Sometimes You Just Want a Nice Cup of Coffee
John is a member of The Motley Fool Blog Network -- entries represent the personal opinion of the blogger and are not formally edited.
I recently read a fairly interesting piece by fellow Fool blogger Greg Bartlett about the shift that he's seen in his South Carolina town from Dunkin Brands (NASDAQ: DNKN) Dunkin Donuts stores being on top of the coffee food chain to Starbucks (NASDAQ: SBUX) coming in to claim that throne. I like that it showed how the competition between these two companies worked on the local level, while taking into account the national stage. As things have progressed a bit different here in my little corner of Kentucky than they are in Greg's South Carolina hometown, though, I'd like to offer another viewpoint to the discussion.
To give you an idea of where I'm coming from, it's worth pointing out that I seem to live in one of the few parts of the country where Starbucks doesn't thrive. Last I checked there were a total of zero Starbucks stores within a 30 minute drive of where I live, and not for lack of trying; there have been at least two that have opened shop within the past several years but neither of the two was able to stay open for more than a few years. If you were to visit me and wanted a Starbucks fix you'd have a solid hour's drive ahead of you to get to the nearest store (and it's relatively new itself, having only opened a couple of years ago.)
There aren't many Dunkin Donuts stores in the area, either, though the ones that are here are fairly well entrenched. Within that same 30 minute drive where you can't find a Starbucks there are two Dunkin stores that I know of which have been in the same locations for years. There's a third store opening soon, though only time will tell how well it performs... the town where it's opening has seen its share of donut shops and coffee shops close down, and the Dunkin Donuts location will be across the street from an existing coffee shop and just down the road from a decades-old bakery.
Greg commented on the feeling you get when visiting a Starbucks in comparison to a Dunkin Donuts; oddly enough, that feeling may be part of why Starbucks has failed to thrive around here. A number of local businesses try to cultivate a "down home" feeling among their customers, with restaurants, drug stores and even car dealerships going out of their way to make you feel like the people who work there are just the same as you are. When Starbucks came it brought with it the Starbucks feeling, and it seemed so out of place among the general blue collar feel of this part of the country that people just didn't flock to it like they might have in other locales. As that down home feeling is already a part of the Dunkin Donuts atmosphere, they are able to fit in much easier.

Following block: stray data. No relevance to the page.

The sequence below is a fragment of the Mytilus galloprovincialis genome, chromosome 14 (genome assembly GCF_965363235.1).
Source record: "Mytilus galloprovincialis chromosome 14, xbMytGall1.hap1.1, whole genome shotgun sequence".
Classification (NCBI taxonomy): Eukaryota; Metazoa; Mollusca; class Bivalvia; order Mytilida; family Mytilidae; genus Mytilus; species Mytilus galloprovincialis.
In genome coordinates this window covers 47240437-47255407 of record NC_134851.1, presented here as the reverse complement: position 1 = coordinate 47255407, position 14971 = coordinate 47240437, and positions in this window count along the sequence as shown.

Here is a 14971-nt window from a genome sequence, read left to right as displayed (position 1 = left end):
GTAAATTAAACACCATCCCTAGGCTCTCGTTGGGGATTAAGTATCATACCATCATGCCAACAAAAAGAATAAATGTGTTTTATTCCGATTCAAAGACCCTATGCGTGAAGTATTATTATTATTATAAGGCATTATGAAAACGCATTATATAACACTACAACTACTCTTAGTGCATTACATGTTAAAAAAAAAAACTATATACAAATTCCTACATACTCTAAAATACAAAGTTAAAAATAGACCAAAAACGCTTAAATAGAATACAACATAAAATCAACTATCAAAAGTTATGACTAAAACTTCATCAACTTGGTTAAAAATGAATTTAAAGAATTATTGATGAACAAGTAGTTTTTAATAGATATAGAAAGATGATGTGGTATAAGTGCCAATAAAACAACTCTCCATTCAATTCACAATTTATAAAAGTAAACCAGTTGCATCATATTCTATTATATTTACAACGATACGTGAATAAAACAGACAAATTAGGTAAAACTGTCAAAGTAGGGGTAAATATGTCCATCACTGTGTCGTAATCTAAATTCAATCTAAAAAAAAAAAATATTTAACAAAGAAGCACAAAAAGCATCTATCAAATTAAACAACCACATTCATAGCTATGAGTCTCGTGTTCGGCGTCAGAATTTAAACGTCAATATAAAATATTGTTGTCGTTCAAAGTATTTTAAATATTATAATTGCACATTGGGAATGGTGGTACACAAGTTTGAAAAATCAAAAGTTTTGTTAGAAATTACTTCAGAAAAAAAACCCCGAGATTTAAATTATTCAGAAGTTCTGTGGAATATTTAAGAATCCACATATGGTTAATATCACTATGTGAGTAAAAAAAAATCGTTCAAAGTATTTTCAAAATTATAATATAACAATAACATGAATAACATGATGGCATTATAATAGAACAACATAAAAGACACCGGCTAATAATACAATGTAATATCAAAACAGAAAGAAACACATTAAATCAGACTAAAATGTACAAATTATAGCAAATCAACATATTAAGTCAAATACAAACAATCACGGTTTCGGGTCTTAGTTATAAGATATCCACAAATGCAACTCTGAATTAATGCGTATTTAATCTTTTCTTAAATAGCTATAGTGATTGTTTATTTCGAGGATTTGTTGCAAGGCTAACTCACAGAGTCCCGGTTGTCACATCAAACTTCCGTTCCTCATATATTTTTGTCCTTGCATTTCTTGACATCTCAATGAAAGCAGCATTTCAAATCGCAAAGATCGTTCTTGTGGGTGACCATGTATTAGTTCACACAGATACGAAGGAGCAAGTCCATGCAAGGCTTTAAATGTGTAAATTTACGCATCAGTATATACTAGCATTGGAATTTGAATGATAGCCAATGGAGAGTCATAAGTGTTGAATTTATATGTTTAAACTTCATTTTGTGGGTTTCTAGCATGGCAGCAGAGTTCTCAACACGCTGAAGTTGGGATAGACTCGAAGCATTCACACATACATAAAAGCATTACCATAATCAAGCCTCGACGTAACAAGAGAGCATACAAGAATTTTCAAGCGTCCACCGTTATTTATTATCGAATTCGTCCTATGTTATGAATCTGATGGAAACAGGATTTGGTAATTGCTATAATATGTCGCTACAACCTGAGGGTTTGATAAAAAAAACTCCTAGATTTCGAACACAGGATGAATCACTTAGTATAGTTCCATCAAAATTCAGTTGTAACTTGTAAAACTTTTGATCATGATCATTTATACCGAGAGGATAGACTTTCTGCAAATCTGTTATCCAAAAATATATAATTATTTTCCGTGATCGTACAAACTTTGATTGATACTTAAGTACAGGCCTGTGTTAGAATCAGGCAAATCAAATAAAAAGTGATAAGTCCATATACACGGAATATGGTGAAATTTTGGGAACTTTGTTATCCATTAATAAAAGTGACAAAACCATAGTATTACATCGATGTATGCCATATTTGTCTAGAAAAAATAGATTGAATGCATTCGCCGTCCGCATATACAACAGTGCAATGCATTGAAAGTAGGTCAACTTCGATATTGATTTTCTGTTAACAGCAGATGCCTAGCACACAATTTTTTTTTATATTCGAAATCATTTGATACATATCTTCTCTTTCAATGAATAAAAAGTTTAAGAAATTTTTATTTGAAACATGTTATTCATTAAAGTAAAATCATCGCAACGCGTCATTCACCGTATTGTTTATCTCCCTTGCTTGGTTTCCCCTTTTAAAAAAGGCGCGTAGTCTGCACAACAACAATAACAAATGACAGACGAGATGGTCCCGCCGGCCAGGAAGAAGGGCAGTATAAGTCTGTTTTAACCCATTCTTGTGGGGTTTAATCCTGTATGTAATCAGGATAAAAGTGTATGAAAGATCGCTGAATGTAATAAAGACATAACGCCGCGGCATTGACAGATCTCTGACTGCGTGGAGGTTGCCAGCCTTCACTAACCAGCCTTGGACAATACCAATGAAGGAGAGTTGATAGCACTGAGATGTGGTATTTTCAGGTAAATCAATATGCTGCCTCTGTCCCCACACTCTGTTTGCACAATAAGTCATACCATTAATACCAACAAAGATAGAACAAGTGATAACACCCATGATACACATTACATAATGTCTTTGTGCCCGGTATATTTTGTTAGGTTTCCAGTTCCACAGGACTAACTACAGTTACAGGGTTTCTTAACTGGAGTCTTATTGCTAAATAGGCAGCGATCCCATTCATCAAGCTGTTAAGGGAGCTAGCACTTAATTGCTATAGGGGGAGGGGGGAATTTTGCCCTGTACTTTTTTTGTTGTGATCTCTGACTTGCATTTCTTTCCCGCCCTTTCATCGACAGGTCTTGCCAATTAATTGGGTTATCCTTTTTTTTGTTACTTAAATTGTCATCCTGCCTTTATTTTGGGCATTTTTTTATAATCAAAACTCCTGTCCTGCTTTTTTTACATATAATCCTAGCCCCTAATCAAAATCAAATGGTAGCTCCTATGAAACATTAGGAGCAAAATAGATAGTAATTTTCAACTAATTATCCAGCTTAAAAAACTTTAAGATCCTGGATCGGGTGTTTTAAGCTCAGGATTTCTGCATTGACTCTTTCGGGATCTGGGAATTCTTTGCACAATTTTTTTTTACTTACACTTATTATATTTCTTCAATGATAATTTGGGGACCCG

When looking at national trends, it's obvious that Starbucks is a more profitable company than Dunkin Brands; shares of Starbucks currently go for around $20 more than Dunkin, which isn't surprising given that Starbucks has almost twice as many locations in the United States and worldwide as Dunkin Donuts has. Both companies suffered a bit of a tumble after a 52-week peak at the beginning of the summer, but given the fact that they both serve the same market it's not necessarily a huge surprise that the two companies might experience similar movements in the market. Considering that the drops occurred during the middle of a massive drought and that both companies are well on the way to recovery it's likely that these drops were at least in part inspired by people not wanting to drink as much coffee when the temperatures outside were hitting record highs.
I personally think that there's room in the coffee business for both Dunkin Donuts and Starbucks, and that's a good thing because I prefer the coffee of the former to that of the latter. Perhaps a bigger threat to the two comes in the form of an outsider that has made a lot of headway into the coffee market. At least locally, McDonald's (NYSE: MCD) has become quite popular among coffee drinkers and is drawing in new coffee customers with limited-time flavors just like they have been with food offerings like the Rolo McFlurry and Chicken McBites. With the brand recognition, menu options, lower cost for premium offerings and sheer number of locations, McDonald's has the ability to be a real threat to coffee-focused businesses by making lattes and other coffee drinks just another drink option for people who might already be stopping in for a Big Mac or Egg McMuffin.
Croaxleigh has no positions in the stocks mentioned above. The Motley Fool owns shares of McDonald's and Starbucks and has the following options: short JAN 2013 $47.00 puts on Starbucks. Motley Fool newsletter services recommend McDonald's and Starbucks. Try any of our Foolish newsletter services free for 30 days. We Fools may not all hold the same opinions, but we all believe that considering a diverse range of insights makes us better investors. The Motley Fool has a disclosure policy.If you have questions about this post or the Fool’s blog network, click here for information.